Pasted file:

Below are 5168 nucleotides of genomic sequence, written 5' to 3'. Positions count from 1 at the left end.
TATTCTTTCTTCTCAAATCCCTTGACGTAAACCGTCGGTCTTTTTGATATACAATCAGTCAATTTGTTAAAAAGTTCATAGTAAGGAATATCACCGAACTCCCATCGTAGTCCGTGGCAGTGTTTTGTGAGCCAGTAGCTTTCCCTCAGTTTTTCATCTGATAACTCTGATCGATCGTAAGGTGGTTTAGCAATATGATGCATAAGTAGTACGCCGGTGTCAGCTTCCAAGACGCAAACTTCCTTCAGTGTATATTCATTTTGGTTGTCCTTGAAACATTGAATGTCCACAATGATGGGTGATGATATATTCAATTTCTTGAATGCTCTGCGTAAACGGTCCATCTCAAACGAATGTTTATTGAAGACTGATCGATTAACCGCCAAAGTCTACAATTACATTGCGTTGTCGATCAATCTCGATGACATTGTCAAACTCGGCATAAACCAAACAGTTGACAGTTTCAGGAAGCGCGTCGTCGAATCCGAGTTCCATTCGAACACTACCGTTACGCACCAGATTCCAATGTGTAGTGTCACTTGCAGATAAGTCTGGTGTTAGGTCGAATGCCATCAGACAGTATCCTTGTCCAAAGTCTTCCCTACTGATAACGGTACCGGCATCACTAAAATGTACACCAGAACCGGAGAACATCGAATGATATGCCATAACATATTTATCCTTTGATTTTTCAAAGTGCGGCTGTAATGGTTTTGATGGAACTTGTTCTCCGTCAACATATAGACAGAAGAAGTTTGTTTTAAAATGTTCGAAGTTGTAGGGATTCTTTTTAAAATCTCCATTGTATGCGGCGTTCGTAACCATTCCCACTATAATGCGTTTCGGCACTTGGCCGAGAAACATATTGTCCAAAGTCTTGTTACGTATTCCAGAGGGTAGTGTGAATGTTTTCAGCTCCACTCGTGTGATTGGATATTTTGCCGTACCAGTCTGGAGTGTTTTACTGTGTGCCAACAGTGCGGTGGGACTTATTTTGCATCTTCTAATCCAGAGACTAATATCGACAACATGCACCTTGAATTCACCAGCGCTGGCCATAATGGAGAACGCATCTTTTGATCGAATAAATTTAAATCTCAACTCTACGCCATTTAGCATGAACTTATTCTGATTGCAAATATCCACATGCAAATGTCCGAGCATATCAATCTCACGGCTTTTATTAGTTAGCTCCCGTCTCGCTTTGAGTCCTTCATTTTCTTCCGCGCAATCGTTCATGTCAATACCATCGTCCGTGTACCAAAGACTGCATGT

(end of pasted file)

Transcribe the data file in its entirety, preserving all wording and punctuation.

Below are 5168 nucleotides of genomic sequence, written 5' to 3'. Positions count from 1 at the left end.
TATTCTTTCTTCTCAAATCCCTTGACGTAAACCGTCGGTCTTTTTGATATACAATCAGTCAATTTGTTAAAAAGTTCATAGTAAGGAATATCACCGAACTCCCATCGTAGTCCGTGGCAGTGTTTTGTGAGCCAGTAGCTTTCCCTCAGTTTTTCATCTGATAACTCTGATCGATCGTAAGGTGGTTTAGCAATATGATGCATAAGTAGTACGCCGGTGTCAGCTTCCAAGACGCAAACTTCCTTCAGTGTATATTCATTTTGGTTGTCCTTGAAACATTGAATGTCCACAATGATGGGTGATGATATATTCAATTTCTTGAATGCTCTGCGTAAACGGTCCATCTCAAACGAATGTTTATTGAAGACTGATCGATTAACCGCCAAAGTCTACAATTACATTGCGTTGTCGATCAATCTCGATGACATTGTCAAACTCGGCATAAACCAAACAGTTGACAGTTTCAGGAAGCGCGTCGTCGAATCCGAGTTCCATTCGAACACTACCGTTACGCACCAGATTCCAATGTGTAGTGTCACTTGCAGATAAGTCTGGTGTTAGGTCGAATGCCATCAGACAGTATCCTTGTCCAAAGTCTTCCCTACTGATAACGGTACCGGCATCACTAAAATGTACACCAGAACCGGAGAACATCGAATGATATGCCATAACATATTTATCCTTTGATTTTTCAAAGTGCGGCTGTAATGGTTTTGATGGAACTTGTTCTCCGTCAACATATAGACAGAAGAAGTTTGTTTTAAAATGTTCGAAGTTGTAGGGATTCTTTTTAAAATCTCCATTGTATGCGGCGTTCGTAACCATTCCCACTATAATGCGTTTCGGCACTTGGCCGAGAAACATATTGTCCAAAGTCTTGTTACGTATTCCAGAGGGTAGTGTGAATGTTTTCAGCTCCACTCGTGTGATTGGATATTTTGCCGTACCAGTCTGGAGTGTTTTACTGTGTGCCAACAGTGCGGTGGGACTTATTTTGCATCTTCTAATCCAGAGACTAATATCGACAACATGCACCTTGAATTCACCAGCGCTGGCCATAATGGAGAACGCATCTTTTGATCGAATAAATTTAAATCTCAACTCTACGCCATTTAGCATGAACTTATTCTGATTGCAAATATCCACATGCAAATGTCCGAGCATATCAATCTCACGGCTTTTATTAGTTAGCTCCCGTCTCGCTTTGAGTCCTTCATTTTCTTCCGCGCAATCGTTCATGTCAATACCATCGTCCGTGTACCAAAGACTGCATGT